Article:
Each region of the United States has experienced the pandemic differently; a phased reopening would work differently in each place. The current approach—where largely healthy Northern California lives under the same restrictions as harder-hit Los Angeles—is not tenable. It’s time to begin the gradual lifting of shelter-in-place orders before these orders do more damage than the illness they were issued to fight.

Phillip Sprincin is a veteran of the United States Marine Corps who lives in the San Francisco Bay Area.

This article was originally published by City Journal Online.

Now Democrats Want to Give Coronavirus Money to Illegal Aliens

Now Democrats Want to Give Coronavirus Money to Illegal Aliens

Illegal Immigration: Many Selfish Actors Benefit | National Review

Unsurprisingly, Democrats are again prioritizing non-Americans over the welfare of our citizens.

The latest outrage was introduced by California (where else?) Rep. Lou Correa who led two fellow Democrats by introducing the so-called “Leave No Taxpayer Behind Act.”

Latest: Democrats ‘Want The Federal Government To Take Over Elections’

The bill would allow people in this country illegally to apply for coronavirus relief funding.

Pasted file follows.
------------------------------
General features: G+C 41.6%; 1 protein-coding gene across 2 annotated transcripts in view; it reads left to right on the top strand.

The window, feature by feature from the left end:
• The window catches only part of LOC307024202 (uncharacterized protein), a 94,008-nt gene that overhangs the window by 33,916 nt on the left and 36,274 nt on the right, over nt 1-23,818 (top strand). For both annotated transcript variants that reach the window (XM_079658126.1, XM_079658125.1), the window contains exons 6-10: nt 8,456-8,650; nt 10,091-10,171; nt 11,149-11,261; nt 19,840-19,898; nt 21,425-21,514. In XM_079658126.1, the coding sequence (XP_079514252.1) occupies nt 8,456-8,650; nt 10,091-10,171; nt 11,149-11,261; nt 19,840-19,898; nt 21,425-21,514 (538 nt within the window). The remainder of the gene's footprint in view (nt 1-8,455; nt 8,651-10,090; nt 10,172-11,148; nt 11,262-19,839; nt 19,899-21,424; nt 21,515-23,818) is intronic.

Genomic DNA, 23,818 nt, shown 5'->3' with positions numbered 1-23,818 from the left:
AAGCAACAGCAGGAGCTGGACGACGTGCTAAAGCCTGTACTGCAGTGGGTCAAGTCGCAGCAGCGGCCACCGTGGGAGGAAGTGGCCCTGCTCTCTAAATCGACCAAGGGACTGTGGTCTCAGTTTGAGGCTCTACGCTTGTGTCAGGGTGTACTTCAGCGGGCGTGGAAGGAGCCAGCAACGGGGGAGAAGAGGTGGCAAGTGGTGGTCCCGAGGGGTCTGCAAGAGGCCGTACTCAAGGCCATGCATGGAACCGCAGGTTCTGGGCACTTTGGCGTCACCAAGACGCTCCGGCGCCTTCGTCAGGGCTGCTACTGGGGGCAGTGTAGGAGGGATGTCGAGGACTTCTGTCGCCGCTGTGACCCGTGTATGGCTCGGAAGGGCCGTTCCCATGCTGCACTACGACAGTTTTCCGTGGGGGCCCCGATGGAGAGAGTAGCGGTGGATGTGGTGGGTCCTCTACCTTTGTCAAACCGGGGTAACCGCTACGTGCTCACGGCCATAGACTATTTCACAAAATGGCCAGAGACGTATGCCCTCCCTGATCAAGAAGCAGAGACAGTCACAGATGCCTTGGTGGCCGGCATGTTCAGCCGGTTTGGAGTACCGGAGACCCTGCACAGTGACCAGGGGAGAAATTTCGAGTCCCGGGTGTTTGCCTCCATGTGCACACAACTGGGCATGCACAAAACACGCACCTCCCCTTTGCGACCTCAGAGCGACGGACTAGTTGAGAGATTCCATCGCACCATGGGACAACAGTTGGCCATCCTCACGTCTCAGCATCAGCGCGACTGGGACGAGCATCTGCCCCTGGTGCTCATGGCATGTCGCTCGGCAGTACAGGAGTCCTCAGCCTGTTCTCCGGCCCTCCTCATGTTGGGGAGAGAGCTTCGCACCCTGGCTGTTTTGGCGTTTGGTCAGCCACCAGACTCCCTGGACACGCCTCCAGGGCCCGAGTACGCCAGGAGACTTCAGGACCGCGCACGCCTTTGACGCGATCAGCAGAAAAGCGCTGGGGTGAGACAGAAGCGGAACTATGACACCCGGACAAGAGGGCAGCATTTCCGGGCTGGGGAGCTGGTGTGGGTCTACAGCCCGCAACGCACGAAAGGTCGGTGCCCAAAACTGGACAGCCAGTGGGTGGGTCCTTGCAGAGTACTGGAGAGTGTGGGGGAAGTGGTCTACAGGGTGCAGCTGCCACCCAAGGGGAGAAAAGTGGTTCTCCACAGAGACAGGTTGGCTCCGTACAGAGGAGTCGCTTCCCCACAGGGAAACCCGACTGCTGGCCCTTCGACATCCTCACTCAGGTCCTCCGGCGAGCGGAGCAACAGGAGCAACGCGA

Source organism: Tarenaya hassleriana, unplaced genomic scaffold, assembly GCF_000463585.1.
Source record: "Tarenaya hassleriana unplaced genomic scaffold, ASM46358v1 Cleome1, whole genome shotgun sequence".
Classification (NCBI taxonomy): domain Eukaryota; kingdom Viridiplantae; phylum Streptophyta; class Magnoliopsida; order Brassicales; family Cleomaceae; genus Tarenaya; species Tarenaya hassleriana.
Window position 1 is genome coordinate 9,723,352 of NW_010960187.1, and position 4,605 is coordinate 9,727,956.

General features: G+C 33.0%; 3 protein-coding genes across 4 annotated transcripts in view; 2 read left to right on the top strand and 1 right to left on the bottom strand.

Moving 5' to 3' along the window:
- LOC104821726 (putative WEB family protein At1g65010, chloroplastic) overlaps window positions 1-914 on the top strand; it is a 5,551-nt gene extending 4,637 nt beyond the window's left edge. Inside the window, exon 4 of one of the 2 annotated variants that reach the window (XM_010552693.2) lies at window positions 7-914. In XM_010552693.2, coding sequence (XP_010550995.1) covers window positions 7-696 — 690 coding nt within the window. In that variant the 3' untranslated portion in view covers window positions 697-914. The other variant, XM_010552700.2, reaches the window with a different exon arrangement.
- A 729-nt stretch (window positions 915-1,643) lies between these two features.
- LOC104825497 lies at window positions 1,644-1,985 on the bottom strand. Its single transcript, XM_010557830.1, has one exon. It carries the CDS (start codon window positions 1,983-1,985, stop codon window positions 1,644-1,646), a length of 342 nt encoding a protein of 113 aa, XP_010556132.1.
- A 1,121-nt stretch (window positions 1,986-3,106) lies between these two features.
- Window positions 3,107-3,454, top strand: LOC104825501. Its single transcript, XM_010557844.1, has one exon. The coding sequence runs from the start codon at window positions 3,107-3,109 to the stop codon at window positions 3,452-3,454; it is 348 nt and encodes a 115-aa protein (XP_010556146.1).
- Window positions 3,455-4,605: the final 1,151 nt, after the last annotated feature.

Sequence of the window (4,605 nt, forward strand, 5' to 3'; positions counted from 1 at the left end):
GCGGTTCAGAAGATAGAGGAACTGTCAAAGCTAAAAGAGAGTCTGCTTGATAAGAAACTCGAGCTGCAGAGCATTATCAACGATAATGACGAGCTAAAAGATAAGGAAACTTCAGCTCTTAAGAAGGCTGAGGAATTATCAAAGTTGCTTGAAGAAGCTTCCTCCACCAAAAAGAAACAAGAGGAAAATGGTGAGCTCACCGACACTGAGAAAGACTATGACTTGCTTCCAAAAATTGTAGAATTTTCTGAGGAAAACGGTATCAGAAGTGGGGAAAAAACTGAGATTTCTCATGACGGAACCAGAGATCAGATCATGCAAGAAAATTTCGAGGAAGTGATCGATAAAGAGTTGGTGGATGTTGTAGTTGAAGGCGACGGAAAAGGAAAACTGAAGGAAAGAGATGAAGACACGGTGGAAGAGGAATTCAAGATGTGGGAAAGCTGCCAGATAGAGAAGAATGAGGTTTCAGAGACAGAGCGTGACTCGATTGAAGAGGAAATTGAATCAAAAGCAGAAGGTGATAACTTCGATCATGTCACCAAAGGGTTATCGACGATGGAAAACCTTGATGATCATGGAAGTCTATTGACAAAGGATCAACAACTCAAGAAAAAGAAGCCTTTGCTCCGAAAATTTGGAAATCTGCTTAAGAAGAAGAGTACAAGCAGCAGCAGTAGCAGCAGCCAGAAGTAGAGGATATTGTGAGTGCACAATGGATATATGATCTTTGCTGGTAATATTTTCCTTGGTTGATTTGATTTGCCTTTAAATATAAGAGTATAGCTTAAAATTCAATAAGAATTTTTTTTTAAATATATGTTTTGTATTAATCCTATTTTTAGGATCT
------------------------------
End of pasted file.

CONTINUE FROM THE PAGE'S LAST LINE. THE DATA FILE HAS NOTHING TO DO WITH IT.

However, these funds only go to taxpayers who have filed tax returns with the IRS and have a valid Social Security number (or any of the other legal identification numbers). That naturally leaves illegals out of the equation.

These provisions are now being called “racist” by Democrats looking to further pander to illegals.

Indeed, California Democratic Rep. Judy Chu insisted that the virus does not care about tax status.

“I was appalled to learn hardworking, taxpaying immigrants were left out of the $2 trillion CARES Act,” the hard-core leftist said in his Friday press release.

“By casting out immigrants, we are placing some of our most vulnerable residents in grave danger. Every individual taxpayer, irrespective of citizenship status, needs government assistance now,” he added.

Correa was referring to the $2.2 trillion coronavirus relief package that Trump signed last week. The bill, of course, contains a $1,200 payment to individual citizens with a maximum of $2,400 per couple. The payments will also include $500 per child.